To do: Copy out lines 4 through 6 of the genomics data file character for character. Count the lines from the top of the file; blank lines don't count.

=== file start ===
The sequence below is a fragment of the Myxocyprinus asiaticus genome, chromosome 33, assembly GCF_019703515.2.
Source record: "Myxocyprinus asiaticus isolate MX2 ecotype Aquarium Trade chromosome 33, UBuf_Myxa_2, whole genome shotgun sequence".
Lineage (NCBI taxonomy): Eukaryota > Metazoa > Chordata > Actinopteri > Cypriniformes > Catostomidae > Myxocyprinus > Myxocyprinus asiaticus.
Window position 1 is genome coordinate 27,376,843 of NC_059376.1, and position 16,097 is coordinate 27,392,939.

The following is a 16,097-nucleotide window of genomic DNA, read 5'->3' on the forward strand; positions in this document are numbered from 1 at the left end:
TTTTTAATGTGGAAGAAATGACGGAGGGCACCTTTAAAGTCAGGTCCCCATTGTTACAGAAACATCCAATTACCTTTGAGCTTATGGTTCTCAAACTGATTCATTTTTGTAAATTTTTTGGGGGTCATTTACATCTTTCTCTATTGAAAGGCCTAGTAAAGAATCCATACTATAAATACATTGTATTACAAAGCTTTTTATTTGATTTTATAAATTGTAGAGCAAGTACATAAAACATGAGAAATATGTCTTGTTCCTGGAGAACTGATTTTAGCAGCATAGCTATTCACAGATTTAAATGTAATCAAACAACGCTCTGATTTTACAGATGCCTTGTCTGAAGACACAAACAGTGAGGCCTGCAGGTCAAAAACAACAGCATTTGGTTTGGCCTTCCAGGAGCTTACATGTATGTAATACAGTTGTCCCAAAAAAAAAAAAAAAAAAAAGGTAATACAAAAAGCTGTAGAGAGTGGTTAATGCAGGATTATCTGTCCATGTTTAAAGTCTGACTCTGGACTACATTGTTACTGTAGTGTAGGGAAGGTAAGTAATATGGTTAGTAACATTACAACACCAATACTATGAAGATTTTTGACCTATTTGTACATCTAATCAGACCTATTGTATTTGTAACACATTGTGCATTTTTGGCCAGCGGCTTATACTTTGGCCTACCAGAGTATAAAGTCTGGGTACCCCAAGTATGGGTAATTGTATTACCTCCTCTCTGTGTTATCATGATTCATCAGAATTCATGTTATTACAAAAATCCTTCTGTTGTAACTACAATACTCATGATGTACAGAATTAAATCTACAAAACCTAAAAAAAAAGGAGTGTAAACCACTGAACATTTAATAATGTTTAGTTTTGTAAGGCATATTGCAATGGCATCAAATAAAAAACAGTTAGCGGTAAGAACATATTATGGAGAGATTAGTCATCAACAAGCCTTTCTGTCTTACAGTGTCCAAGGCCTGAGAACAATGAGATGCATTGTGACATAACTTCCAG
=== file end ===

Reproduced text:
Window position 1 is genome coordinate 27,376,843 of NC_059376.1, and position 16,097 is coordinate 27,392,939.

The following is a 16,097-nucleotide window of genomic DNA, read 5'->3' on the forward strand; positions in this document are numbered from 1 at the left end:
TTTTTAATGTGGAAGAAATGACGGAGGGCACCTTTAAAGTCAGGTCCCCATTGTTACAGAAACATCCAATTACCTTTGAGCTTATGGTTCTCAAACTGATTCATTTTTGTAAATTTTTTGGGGGTCATTTACATCTTTCTCTATTGAAAGGCCTAGTAAAGAATCCATACTATAAATACATTGTATTACAAAGCTTTTTATTTGATTTTATAAATTGTAGAGCAAGTACATAAAACATGAGAAATATGTCTTGTTCCTGGAGAACTGATTTTAGCAGCATAGCTATTCACAGATTTAAATGTAATCAAACAACGCTCTGATTTTACAGATGCCTTGTCTGAAGACACAAACAGTGAGGCCTGCAGGTCAAAAACAACAGCATTTGGTTTGGCCTTCCAGGAGCTTACATGTATGTAATACAGTTGTCCCAAAAAAAAAAAAAAAAAAAAGGTAATACAAAAAGCTGTAGAGAGTGGTTAATGCAGGATTATCTGTCCATGTTTAAAGTCTGACTCTGGACTACATTGTTACTGTAGTGTAGGGAAGGTAAGTAATATGGTTAGTAACATTACAACACCAATACTATGAAGATTTTTGACCTATTTGTACATCTAATCAGACCTATTGTATTTGTAACACATTGTGCATTTTTGGCCAGCGGCTTATACTTTGGCCTACCAGAGTATAAAGTCTGGGTACCCCAAGTATGGGTAATTGTATTACCTCCTCTCTGTGTTATCATGATTCATCAGAATTCATGTTATTACAAAAATCCTTCTGTTGTAACTACAATACTCATGATGTACAGAATTAAATCTACAAAACCTAAAAAAAAAGGAGTGTAAACCACTGAACATTTAATAATGTTTAGTTTTGTAAGGCATATTGCAATGGCATCAAATAAAAAACAGTTAGCGGTAAGAACATATTATGGAGAGATTAGTCATCAACAAGCCTTTCTGTCTTACAGTGTCCAAGGCCTGAGAACAATGAGATGCATTGTGACATAACTTCCAG